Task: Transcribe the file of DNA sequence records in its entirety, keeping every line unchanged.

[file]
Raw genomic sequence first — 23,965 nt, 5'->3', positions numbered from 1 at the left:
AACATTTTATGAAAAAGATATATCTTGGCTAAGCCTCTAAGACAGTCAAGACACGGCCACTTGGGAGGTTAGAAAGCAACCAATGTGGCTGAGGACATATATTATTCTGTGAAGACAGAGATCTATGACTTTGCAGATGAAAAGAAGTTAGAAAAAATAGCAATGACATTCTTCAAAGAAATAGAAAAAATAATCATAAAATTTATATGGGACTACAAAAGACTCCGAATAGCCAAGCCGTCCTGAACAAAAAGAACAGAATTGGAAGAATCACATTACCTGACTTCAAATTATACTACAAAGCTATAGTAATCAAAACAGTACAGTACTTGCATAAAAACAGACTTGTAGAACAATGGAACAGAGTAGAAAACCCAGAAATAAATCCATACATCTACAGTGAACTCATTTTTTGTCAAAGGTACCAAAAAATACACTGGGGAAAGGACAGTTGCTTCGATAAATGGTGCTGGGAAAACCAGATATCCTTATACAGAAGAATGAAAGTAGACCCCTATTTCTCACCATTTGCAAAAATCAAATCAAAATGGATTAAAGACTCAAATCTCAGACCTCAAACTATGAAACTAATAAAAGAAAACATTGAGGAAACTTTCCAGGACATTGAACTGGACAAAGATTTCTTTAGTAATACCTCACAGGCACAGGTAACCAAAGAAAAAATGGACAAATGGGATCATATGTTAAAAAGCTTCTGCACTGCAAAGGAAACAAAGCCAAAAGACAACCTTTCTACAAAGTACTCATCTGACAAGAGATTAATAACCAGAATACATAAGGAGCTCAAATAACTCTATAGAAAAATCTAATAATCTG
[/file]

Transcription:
Raw genomic sequence first — 23,965 nt, 5'->3', positions numbered from 1 at the left:
AACATTTTATGAAAAAGATATATCTTGGCTAAGCCTCTAAGACAGTCAAGACACGGCCACTTGGGAGGTTAGAAAGCAACCAATGTGGCTGAGGACATATATTATTCTGTGAAGACAGAGATCTATGACTTTGCAGATGAAAAGAAGTTAGAAAAAATAGCAATGACATTCTTCAAAGAAATAGAAAAAATAATCATAAAATTTATATGGGACTACAAAAGACTCCGAATAGCCAAGCCGTCCTGAACAAAAAGAACAGAATTGGAAGAATCACATTACCTGACTTCAAATTATACTACAAAGCTATAGTAATCAAAACAGTACAGTACTTGCATAAAAACAGACTTGTAGAACAATGGAACAGAGTAGAAAACCCAGAAATAAATCCATACATCTACAGTGAACTCATTTTTTGTCAAAGGTACCAAAAAATACACTGGGGAAAGGACAGTTGCTTCGATAAATGGTGCTGGGAAAACCAGATATCCTTATACAGAAGAATGAAAGTAGACCCCTATTTCTCACCATTTGCAAAAATCAAATCAAAATGGATTAAAGACTCAAATCTCAGACCTCAAACTATGAAACTAATAAAAGAAAACATTGAGGAAACTTTCCAGGACATTGAACTGGACAAAGATTTCTTTAGTAATACCTCACAGGCACAGGTAACCAAAGAAAAAATGGACAAATGGGATCATATGTTAAAAAGCTTCTGCACTGCAAAGGAAACAAAGCCAAAAGACAACCTTTCTACAAAGTACTCATCTGACAAGAGATTAATAACCAGAATACATAAGGAGCTCAAATAACTCTATAGAAAAATCTAATAATCTG